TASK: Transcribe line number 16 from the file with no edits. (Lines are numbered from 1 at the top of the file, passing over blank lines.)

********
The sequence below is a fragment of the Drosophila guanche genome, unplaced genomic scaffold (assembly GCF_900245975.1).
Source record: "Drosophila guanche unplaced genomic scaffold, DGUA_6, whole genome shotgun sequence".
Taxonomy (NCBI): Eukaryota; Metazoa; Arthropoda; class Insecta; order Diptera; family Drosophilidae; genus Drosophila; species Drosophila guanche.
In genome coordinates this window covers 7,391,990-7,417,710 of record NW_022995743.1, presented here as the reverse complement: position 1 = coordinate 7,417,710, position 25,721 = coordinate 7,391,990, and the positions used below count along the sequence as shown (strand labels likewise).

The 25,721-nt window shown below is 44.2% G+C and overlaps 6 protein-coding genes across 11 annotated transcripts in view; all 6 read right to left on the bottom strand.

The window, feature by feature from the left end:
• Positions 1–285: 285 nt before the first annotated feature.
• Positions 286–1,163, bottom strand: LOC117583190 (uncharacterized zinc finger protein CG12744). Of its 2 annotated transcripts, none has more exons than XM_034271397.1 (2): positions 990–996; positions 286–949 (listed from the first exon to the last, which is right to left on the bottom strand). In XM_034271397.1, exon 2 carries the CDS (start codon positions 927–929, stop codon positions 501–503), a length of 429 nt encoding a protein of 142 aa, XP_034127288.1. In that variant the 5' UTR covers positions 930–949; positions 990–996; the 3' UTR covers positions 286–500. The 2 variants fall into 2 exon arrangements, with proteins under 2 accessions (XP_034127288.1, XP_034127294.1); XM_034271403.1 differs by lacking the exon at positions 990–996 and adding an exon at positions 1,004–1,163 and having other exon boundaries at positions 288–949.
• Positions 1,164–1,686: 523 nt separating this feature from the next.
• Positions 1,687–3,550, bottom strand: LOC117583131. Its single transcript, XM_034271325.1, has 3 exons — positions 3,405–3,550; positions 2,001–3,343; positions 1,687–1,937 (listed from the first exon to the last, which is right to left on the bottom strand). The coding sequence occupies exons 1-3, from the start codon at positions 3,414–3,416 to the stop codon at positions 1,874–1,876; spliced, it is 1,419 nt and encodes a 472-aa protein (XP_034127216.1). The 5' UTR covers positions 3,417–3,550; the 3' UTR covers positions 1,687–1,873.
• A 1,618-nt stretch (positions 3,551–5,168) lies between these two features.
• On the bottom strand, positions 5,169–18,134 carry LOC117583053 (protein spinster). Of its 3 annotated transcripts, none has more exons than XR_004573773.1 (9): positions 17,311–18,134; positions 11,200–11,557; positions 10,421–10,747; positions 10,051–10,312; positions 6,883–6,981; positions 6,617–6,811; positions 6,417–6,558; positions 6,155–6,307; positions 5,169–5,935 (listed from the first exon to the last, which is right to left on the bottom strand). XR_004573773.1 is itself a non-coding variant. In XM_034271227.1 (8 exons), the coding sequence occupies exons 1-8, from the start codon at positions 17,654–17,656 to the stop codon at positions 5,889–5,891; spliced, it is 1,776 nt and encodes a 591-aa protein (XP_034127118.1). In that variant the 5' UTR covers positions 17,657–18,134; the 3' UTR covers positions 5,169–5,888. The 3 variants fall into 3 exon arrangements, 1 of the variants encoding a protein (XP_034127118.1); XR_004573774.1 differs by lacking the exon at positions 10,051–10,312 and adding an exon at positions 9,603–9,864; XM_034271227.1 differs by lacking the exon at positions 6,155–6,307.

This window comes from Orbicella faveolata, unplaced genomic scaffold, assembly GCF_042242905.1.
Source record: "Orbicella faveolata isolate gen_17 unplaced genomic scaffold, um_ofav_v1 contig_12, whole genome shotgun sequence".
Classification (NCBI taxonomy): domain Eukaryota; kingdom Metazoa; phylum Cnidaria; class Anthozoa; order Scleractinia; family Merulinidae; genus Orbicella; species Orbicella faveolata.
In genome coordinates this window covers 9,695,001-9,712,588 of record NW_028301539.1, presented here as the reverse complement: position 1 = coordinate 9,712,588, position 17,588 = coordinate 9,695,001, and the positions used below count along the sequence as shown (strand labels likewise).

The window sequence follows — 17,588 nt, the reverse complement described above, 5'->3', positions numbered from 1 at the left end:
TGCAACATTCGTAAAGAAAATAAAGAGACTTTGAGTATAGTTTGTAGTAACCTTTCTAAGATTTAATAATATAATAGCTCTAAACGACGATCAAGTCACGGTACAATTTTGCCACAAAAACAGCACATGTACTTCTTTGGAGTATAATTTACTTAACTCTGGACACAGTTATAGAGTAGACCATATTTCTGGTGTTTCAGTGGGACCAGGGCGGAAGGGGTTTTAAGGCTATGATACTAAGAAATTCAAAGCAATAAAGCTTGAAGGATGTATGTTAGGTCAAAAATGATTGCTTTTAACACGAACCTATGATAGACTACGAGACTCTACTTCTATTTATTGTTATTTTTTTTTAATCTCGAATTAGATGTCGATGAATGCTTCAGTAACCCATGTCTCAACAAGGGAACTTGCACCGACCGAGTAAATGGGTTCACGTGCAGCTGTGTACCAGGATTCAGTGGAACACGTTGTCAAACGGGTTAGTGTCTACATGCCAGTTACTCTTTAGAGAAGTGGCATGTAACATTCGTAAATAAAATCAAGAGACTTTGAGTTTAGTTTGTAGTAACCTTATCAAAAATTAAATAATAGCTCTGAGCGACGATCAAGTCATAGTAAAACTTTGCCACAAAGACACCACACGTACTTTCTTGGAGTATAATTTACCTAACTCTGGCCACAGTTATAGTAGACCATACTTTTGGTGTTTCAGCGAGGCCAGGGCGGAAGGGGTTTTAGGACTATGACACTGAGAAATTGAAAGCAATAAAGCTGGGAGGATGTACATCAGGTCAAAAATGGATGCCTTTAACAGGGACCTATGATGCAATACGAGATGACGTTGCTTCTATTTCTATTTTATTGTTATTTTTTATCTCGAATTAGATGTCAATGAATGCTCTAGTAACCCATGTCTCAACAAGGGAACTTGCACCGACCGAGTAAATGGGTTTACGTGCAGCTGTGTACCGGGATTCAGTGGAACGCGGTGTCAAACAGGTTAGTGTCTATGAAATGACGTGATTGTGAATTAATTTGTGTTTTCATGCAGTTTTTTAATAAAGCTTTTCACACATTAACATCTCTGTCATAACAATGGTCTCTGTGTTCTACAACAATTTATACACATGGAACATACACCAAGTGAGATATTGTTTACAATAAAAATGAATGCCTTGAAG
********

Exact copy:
In genome coordinates this window covers 9,695,001-9,712,588 of record NW_028301539.1, presented here as the reverse complement: position 1 = coordinate 9,712,588, position 17,588 = coordinate 9,695,001, and the positions used below count along the sequence as shown (strand labels likewise).